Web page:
04.23.07, 12:32 PM ET
When it comes to socially responsible investing, it is possible to have both economic and environmental responsibility. Some folks engage in socially responsible investing from a thematic angle--getting rid of all the "bad" companies. We think there is a middle road, whereby investors can see excellent returns with investments in line with their personal values. At Kubera Portfolios, our socially screened investment porTfolio outperformed the S&P 500 Index by 17.6% over three years.
When vetting companies for our portfolios, our seven-member investment committees look closely at their eco-credentials: hunting for positives (such as recycling programs, clean energy initiatives, an earth-friendly product line) and screening for negatives (toxic emissions, hazardous waste liabilities, harmful community impact). First and foremost, however, we look closely at the balance sheet and make sure the company is fiscally sound, with a lean price-to-earnings ratio. We don't want to see investors sacrifice their own financial sustainability in their quest to be green.
As a guideline for sustainable investing, I've come up with four basic tenets I call "Green Rules of Thumb."
- Elucidate your own personal social values. Everyone has a slightly different definition of "socially responsible." Determine what yours is, and tailor your portfolio accordingly.
- Decide whether you want to be a shareholder activist or simply a socially concerned investor. Do you want to lobby for change in the boardroom or passively invest in a company you feel good about?
- Be sure to analyze the expense ratio of mutual funds. Keeping your personal costs low is a hallmark of sustainable investing.
- Invest in as many different types of sustainable companies as possible within your portfolio. Diversification is essential for positive returns. With the myriad of sustainable companies out there, don't abandon sound rules of investing. You don't have to.
Brent Kessel is CEO of Kubera Portfolios.
Interviewed by Devon Pendleton
sorry. anyway, there's another company that i'm thinking about putting at least 75% of my vestage into, called Winslow Green:
http://www.winslowgreen.com/products/index.aspi like the fact that there are at least a FEW people out there who understand that environmentally-sound people like money, too. yes, i'm a hippie in my own right. i'm my mother's daughter, and i'm a tree-hugging, animal-loving, vegetarian wackadoo, but let's be real. i like technology. i like an ipod. i love my computer almost as much as a person. i'm in love with the digital age, and i'm thankful i'm able to be a part of it's birth. i love the time i'm in, although i could have chosen to be born a little later, therefore making me a bit younger. i'd LOVE to be enrolled in school right now, preferrably college - not grade school. when my depression isn't peaking, i hunger for knowledge. it's like i can't get enough. ahhh, but i digress.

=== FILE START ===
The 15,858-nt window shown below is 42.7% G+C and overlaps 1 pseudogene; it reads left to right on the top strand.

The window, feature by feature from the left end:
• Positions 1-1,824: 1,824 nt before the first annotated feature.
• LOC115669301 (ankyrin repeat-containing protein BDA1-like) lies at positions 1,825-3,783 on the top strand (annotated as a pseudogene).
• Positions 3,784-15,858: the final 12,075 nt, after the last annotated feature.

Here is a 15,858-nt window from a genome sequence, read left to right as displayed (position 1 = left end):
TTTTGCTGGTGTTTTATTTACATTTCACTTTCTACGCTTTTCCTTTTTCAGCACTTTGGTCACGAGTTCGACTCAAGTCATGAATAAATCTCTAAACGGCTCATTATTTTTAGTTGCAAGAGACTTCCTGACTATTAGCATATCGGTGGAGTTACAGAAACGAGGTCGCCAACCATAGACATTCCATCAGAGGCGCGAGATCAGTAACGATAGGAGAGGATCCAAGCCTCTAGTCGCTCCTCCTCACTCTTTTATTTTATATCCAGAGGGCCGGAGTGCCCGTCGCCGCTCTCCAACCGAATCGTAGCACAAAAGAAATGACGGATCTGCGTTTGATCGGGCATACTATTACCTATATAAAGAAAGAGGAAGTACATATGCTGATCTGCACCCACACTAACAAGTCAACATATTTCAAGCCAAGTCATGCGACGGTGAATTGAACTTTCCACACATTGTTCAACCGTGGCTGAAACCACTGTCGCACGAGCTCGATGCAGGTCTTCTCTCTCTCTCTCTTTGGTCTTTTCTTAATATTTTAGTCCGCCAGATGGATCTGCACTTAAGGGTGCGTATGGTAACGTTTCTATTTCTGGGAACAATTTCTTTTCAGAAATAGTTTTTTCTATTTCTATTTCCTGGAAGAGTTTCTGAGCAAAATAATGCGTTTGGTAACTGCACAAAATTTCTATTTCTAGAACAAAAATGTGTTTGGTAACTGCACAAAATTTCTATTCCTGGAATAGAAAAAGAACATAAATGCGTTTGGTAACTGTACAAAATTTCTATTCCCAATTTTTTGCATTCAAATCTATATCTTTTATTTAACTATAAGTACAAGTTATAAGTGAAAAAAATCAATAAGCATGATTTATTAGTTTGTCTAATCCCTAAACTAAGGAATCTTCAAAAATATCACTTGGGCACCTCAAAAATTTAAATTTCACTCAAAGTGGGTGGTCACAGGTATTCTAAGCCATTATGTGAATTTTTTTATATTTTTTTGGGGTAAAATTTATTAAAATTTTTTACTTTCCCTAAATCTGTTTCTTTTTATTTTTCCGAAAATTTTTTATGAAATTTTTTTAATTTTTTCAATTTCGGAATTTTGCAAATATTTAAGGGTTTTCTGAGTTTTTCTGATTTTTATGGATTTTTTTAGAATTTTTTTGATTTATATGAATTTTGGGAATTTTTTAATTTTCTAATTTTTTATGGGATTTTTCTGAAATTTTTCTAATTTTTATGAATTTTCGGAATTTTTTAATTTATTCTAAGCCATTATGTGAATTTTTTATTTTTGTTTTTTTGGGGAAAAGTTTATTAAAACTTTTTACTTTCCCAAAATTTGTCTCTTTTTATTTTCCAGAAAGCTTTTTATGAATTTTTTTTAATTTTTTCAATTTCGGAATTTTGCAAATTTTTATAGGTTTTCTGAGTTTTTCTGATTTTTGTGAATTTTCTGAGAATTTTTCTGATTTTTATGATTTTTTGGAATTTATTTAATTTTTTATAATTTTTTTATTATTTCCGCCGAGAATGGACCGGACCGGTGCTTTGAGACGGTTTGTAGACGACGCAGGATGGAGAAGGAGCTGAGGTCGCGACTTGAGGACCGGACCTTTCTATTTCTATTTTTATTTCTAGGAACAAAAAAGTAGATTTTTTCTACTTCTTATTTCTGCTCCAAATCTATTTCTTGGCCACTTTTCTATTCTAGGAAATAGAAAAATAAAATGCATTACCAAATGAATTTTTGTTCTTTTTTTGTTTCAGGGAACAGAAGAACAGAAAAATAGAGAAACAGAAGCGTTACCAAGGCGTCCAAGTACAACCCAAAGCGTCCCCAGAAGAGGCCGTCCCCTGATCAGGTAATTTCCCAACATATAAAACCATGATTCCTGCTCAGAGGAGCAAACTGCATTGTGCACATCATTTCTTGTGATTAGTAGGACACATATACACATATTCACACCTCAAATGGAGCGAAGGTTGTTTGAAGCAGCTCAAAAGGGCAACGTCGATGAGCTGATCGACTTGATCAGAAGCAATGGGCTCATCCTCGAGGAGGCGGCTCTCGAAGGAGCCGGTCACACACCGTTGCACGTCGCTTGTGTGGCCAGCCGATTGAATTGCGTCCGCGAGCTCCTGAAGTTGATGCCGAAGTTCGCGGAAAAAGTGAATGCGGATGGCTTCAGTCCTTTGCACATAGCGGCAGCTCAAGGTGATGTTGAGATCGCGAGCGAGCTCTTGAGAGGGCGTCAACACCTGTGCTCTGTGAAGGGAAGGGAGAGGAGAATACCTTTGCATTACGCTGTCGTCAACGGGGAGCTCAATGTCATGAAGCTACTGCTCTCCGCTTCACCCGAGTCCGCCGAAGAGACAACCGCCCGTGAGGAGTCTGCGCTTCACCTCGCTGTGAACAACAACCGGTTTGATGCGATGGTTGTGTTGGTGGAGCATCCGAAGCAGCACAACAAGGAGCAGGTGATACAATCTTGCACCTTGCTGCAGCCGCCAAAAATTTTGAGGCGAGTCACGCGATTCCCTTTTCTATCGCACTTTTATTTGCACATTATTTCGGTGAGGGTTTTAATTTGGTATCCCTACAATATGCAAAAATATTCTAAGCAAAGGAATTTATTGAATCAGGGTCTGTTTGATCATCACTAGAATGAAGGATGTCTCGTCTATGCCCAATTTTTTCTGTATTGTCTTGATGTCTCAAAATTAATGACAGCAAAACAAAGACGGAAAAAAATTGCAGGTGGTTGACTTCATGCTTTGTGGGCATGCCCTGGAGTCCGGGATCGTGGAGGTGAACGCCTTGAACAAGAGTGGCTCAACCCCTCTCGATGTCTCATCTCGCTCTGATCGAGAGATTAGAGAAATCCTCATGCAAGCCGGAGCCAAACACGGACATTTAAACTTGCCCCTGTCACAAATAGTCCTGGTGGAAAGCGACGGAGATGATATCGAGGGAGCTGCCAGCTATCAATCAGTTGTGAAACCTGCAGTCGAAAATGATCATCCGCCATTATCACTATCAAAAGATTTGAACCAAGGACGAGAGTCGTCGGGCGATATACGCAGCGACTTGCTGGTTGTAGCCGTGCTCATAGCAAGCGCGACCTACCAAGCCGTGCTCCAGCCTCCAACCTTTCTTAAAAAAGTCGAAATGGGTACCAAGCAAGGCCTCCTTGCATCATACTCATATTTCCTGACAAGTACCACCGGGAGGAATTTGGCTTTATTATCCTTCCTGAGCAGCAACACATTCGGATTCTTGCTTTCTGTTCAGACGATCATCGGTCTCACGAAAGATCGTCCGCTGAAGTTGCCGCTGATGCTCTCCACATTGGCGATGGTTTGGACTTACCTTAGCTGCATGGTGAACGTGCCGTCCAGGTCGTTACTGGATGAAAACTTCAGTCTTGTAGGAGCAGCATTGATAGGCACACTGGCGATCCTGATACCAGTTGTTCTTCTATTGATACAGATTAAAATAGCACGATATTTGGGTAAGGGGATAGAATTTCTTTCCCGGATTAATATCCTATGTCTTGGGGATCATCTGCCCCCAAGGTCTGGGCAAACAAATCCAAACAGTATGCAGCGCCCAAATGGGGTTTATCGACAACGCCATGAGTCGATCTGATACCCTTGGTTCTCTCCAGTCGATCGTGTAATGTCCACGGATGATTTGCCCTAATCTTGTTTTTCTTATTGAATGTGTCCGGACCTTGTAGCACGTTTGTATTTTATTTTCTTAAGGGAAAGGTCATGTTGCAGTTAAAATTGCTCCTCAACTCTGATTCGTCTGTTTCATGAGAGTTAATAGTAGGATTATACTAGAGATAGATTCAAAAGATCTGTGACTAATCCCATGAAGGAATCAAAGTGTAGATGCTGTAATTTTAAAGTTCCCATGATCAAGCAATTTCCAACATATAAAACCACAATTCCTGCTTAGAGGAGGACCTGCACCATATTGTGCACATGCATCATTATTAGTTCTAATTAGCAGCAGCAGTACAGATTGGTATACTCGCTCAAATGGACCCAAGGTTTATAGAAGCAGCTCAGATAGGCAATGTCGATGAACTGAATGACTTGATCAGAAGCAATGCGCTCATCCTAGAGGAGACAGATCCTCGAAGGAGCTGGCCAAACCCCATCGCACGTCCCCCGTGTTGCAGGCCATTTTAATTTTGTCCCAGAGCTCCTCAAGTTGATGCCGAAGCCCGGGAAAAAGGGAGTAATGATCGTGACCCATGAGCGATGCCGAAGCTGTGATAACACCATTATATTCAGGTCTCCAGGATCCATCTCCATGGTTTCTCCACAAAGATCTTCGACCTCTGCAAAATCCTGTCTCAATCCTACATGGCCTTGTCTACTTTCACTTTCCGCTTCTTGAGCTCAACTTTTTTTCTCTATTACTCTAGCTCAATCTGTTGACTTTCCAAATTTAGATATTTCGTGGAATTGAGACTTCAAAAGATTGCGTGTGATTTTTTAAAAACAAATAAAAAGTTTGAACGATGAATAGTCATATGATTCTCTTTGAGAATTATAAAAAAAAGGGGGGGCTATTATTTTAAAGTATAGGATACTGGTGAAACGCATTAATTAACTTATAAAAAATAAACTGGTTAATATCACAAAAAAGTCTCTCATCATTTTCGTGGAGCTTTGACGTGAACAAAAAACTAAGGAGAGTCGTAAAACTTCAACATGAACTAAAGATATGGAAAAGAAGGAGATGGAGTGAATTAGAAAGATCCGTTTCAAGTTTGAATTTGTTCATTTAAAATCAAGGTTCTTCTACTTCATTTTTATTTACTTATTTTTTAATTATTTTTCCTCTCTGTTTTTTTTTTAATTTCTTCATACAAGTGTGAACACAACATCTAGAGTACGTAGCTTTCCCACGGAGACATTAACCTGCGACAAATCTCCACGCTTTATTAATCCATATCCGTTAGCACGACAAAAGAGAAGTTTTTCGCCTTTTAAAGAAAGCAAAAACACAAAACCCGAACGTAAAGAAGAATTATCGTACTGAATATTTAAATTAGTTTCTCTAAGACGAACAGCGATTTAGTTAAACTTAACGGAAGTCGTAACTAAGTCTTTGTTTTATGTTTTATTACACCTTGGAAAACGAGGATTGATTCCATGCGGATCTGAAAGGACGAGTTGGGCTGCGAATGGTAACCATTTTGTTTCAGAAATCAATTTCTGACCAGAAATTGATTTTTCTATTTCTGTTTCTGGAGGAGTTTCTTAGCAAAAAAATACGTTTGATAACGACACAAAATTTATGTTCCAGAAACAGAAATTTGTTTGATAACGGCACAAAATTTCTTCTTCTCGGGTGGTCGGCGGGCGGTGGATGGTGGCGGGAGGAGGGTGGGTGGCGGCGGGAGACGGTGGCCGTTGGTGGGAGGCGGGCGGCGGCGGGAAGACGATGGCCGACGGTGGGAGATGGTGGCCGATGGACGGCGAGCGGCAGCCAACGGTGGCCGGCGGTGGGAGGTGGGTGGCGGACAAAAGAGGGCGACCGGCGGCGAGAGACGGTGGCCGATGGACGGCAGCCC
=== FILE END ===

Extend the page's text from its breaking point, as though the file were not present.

my point is, i'm glad there's finally someone out there who understands that although we want green companies, green investments, green living, we don't always want to have to sacrifice our hard-earned green for it! i mean, i'm lucky to have a job - i love working here. even if i won the lottery that i never entered, i still don't think i'd like to stop working. maybe less, but not altogether.
i've contacted several companies about green investing, but the answer is usually the same - "we don't offer our services in your backwoods, hillbilly, no-shoes wearin' area," or something to that effect. so, i'm just having to skirt around various obstacles to find something that suits me. anyway, i'm hoping this will all work out, eventually to my retired-self's benefit. sure, i'm all about instant gratification just like the next person.
and the saying is right - youth IS truly wasted on the young.